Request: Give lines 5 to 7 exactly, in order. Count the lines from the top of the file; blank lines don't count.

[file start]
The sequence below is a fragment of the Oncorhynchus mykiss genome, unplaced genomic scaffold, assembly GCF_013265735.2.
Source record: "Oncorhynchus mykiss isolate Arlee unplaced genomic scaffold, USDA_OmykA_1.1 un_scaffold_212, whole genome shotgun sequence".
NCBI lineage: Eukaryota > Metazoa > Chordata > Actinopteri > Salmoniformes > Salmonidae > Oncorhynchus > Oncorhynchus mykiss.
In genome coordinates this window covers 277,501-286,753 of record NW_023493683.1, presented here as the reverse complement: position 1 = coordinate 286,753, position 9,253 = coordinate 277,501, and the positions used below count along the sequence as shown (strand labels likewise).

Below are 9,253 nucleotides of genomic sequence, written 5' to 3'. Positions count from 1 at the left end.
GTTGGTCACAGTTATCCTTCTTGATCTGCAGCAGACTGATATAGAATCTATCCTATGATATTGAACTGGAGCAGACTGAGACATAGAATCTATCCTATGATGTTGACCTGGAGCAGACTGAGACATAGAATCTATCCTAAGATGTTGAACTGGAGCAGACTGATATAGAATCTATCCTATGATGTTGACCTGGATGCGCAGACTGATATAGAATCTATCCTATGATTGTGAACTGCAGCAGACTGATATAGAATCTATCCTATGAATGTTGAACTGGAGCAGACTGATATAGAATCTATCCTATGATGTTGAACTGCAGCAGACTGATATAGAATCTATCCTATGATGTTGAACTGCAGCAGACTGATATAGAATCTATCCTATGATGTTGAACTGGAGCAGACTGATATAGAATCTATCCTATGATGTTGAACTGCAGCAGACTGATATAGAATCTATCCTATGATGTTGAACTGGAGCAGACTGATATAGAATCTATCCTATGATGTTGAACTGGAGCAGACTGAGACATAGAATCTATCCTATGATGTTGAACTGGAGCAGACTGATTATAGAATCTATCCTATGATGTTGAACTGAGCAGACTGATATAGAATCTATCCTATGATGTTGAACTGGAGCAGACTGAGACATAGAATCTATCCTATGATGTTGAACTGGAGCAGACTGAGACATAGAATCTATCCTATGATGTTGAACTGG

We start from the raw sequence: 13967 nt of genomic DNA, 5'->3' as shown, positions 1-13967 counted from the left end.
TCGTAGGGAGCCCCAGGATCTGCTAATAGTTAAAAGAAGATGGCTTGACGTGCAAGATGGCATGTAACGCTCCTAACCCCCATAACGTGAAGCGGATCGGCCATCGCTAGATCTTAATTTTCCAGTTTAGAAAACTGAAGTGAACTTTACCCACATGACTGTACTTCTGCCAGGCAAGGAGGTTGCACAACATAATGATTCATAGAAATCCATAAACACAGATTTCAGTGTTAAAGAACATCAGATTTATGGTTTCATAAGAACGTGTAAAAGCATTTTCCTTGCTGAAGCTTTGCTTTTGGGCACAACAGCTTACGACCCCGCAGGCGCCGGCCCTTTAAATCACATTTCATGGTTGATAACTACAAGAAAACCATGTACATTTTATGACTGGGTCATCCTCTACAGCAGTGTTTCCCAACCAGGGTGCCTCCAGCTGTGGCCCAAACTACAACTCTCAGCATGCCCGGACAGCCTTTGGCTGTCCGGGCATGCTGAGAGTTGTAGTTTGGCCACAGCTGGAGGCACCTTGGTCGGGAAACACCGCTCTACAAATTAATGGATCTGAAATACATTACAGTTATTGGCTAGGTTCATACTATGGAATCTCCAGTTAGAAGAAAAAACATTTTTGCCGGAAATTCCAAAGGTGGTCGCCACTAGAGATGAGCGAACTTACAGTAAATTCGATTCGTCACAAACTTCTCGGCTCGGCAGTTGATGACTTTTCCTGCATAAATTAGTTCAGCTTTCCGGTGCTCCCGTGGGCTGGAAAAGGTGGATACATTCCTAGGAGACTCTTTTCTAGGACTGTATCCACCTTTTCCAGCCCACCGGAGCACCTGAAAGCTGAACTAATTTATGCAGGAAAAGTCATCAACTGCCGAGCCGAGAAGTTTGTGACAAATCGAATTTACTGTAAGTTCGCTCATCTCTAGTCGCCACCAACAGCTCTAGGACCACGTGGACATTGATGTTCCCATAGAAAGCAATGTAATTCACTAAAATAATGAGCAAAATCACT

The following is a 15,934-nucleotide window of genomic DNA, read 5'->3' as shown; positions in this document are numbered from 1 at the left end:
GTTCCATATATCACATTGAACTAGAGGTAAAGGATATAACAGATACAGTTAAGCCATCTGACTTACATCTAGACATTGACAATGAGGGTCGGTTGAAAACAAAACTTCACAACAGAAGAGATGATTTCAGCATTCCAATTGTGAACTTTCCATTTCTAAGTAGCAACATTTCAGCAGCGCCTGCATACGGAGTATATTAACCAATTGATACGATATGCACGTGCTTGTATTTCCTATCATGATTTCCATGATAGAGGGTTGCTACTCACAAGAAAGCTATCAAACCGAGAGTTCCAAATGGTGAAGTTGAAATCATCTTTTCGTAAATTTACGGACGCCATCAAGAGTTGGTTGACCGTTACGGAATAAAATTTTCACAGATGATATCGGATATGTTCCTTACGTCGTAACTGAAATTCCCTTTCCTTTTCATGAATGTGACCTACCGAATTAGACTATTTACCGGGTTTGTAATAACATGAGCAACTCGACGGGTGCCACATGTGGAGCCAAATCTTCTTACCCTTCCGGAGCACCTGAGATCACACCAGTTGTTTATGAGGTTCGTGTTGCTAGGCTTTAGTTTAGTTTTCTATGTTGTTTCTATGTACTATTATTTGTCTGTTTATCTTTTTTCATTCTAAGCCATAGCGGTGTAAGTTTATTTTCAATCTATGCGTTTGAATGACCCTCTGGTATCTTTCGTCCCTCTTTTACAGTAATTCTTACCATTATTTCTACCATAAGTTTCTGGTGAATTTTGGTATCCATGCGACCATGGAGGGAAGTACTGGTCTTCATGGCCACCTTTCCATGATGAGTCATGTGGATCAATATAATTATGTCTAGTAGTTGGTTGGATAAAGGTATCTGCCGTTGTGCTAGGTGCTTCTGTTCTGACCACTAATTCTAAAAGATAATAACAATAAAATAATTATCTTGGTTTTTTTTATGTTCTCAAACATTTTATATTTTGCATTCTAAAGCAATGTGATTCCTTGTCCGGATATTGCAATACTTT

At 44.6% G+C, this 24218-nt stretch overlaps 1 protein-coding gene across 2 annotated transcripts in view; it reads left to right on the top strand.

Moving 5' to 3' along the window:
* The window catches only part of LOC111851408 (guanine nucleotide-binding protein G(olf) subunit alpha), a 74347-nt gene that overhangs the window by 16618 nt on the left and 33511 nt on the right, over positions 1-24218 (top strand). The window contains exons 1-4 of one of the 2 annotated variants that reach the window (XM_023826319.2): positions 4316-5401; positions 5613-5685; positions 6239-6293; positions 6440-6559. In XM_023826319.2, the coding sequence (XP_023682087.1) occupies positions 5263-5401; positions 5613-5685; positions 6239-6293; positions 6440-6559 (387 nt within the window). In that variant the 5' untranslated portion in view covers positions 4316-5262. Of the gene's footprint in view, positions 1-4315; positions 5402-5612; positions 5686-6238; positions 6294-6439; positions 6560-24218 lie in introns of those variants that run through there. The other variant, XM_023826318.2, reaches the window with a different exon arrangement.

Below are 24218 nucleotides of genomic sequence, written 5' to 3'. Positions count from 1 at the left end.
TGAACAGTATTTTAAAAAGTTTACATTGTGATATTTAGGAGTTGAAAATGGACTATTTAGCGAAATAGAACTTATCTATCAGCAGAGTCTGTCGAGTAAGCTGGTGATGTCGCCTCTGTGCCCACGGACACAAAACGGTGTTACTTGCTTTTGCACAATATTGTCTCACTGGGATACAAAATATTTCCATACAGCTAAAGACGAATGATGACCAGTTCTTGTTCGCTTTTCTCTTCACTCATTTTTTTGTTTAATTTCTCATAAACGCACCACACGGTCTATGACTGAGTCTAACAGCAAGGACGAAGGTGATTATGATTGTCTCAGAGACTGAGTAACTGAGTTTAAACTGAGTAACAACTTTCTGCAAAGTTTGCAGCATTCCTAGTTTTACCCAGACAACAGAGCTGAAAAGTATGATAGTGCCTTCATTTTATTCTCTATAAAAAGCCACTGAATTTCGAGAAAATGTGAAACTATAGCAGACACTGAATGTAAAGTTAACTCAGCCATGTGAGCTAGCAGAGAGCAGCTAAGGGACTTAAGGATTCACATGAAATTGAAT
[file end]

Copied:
Below are 9,253 nucleotides of genomic sequence, written 5' to 3'. Positions count from 1 at the left end.
GTTGGTCACAGTTATCCTTCTTGATCTGCAGCAGACTGATATAGAATCTATCCTATGATATTGAACTGGAGCAGACTGAGACATAGAATCTATCCTATGATGTTGACCTGGAGCAGACTGAGACATAGAATCTATCCTAAGATGTTGAACTGGAGCAGACTGATATAGAATCTATCCTATGATGTTGACCTGGATGCGCAGACTGATATAGAATCTATCCTATGATTGTGAACTGCAGCAGACTGATATAGAATCTATCCTATGAATGTTGAACTGGAGCAGACTGATATAGAATCTATCCTATGATGTTGAACTGCAGCAGACTGATATAGAATCTATCCTATGATGTTGAACTGCAGCAGACTGATATAGAATCTATCCTATGATGTTGAACTGGAGCAGACTGATATAGAATCTATCCTATGATGTTGAACTGCAGCAGACTGATATAGAATCTATCCTATGATGTTGAACTGGAGCAGACTGATATAGAATCTATCCTATGATGTTGAACTGGAGCAGACTGAGACATAGAATCTATCCTATGATGTTGAACTGGAGCAGACTGATTATAGAATCTATCCTATGATGTTGAACTGAGCAGACTGATATAGAATCTATCCTATGATGTTGAACTGGAGCAGACTGAGACATAGAATCTATCCTATGATGTTGAACTGGAGCAGACTGAGACATAGAATCTATCCTATGATGTTGAACTGG

We start from the raw sequence: 13967 nt of genomic DNA, 5'->3' as shown, positions 1-13967 counted from the left end.